I’ve been talking a lot about bullying recently. It started a few weeks ago when I participated in the weekly Twitter Talk #nhssm on the topic of cyber bullying.
Then a friend of a friend contacted me as they are being bullied at work because (she believes) she’s just agreed a flexible working arrangement so she can support her husband who is having on-going treatment for cancer.
And a BNI colleague called me as his daughter started a new job six weeks ago and is finding the workplace too “aggressive” and wants to leave.
What I found interesting in the #nhssm chat is that one participant was surprised to hear that there was bullying in the NHS. But it is a fact – as the annual staff survey shows – that there is bullying the NHS . (Unfortunately) Bullying within the NHS generates a substantial income for me as I frequently undertake complex investigations into bullying and harassment.
I still remember my first investigation in 2000 – a case of a nurse bullying a patient; I’ve also seen staff-on-staff, managers-on-staff, staff-on-managers. I’ve investigated a fair share of senior Doctor grievances about being bullied.
Last week I met up with Andy for a drink and he started to tell me about recent developments at work. His boss, Darryl, has always had a strained relationship with one of the General Managers, Derren. However, he hadn’t realised how bad until he attended a meeting recently when they were both present. The atmosphere was hostile, the dislike between the two parties tangible. Andy came out of the meeting thinking “What was that about?”
The next day Andy was in an informal 1:1 meeting with one of Derren’s junior managers when he learnt the true extent of the situation. Allegedly, Derren and Darryl fell out about 8 years ago and have never sorted out their differences. Derren however has recently been saying that he believes Darryl is “absolutely useless” and is on a personal mission to drive Darryl out of the organisation. Apparently “everyone” knew about this.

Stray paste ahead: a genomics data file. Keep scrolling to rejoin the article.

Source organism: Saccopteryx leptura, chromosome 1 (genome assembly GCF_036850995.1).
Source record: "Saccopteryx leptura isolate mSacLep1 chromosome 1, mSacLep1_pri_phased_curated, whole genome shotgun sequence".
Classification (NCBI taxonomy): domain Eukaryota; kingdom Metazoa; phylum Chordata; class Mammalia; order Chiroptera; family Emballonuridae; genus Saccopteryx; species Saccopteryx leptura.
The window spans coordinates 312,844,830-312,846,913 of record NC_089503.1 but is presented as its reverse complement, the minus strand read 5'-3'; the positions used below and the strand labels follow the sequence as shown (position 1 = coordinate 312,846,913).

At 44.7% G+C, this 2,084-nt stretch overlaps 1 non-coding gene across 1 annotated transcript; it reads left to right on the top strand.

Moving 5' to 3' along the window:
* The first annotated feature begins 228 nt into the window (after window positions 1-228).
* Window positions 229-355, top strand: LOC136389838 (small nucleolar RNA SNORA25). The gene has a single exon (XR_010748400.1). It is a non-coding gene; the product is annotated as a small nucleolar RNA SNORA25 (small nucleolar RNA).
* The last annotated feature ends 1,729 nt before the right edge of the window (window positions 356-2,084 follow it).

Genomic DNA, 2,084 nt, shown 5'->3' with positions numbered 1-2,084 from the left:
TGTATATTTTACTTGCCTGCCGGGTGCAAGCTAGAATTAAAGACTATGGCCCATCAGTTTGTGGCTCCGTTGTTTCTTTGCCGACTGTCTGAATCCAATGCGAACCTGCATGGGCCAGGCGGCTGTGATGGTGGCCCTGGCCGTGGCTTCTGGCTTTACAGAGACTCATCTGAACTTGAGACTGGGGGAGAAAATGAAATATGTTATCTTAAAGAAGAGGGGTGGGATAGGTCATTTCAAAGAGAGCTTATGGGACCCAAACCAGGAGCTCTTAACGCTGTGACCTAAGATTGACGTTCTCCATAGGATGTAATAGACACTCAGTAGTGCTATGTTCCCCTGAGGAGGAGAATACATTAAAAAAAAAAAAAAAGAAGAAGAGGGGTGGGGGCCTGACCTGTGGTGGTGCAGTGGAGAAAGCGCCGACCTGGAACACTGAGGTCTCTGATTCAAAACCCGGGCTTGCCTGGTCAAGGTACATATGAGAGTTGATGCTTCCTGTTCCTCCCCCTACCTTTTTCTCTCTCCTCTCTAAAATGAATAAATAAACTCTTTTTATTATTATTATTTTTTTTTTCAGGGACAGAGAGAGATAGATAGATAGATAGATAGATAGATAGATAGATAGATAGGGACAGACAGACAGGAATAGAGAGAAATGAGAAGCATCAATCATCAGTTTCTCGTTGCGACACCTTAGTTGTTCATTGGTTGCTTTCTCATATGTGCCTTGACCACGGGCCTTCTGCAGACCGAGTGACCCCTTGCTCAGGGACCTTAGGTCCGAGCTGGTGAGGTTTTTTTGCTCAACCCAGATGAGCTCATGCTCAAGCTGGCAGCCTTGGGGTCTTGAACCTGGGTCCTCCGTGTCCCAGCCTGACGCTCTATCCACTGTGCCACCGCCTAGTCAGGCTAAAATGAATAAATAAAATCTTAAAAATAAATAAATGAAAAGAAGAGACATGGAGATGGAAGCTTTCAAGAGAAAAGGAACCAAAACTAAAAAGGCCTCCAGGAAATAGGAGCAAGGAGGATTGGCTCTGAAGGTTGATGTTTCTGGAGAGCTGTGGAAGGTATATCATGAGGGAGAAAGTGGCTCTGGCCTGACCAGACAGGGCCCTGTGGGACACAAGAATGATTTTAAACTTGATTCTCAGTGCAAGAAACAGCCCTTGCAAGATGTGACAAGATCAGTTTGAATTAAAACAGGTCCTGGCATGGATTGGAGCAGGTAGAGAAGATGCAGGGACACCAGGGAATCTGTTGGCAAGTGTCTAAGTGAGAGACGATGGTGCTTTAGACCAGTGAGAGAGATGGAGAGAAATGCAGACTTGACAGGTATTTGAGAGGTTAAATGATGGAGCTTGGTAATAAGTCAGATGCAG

Andy was in shock to hear this, but as he absorbed the information past events that he’d not fully understood now seemed to make perfect sense. For example, over the last two years Derren has actively sabotaged projects and instigated investigations into areas of HR where he felt there was any impropriety. Andy has been an innocent bystander but has indirectly felt the impact of this behaviour.
Andy was now wondering what he should do. Like me, he feels quite strongly about bullying & harassment. Having seen the awful psychological damage it can do, I like to think that I stand up to bullying: a few months ago I was in a meeting with a client and one of the participants swore a number of times. Whilst the colourful language was used in jest, it wasn’t appropriate. In fact, one of the other participants made a passing comment about it as we left the meeting. I spoke to him about it a few days later when the opportunity was right.
However it’s not as easy as that in Andy’s case. I’m not going to detail what Andy decided to do after our chat, because everyone deals with such situations differently. But there were three key things I felt he needed to think about:
a) his relationship with his boss,
b) his reputation within his organisation,
c) what he might say when he gets to an Employment Tribunal (when, not if).
I don’t think it’s always clear exactly what we, as HR professionals, should do when we see such deep entrenched bullying behaviour. Striking that balance that ensures Andy maintains his integrity, his professionalism and his job as an HR professional isn’t going to be easy. I just hope he doesn’t get caught in the cross-fire.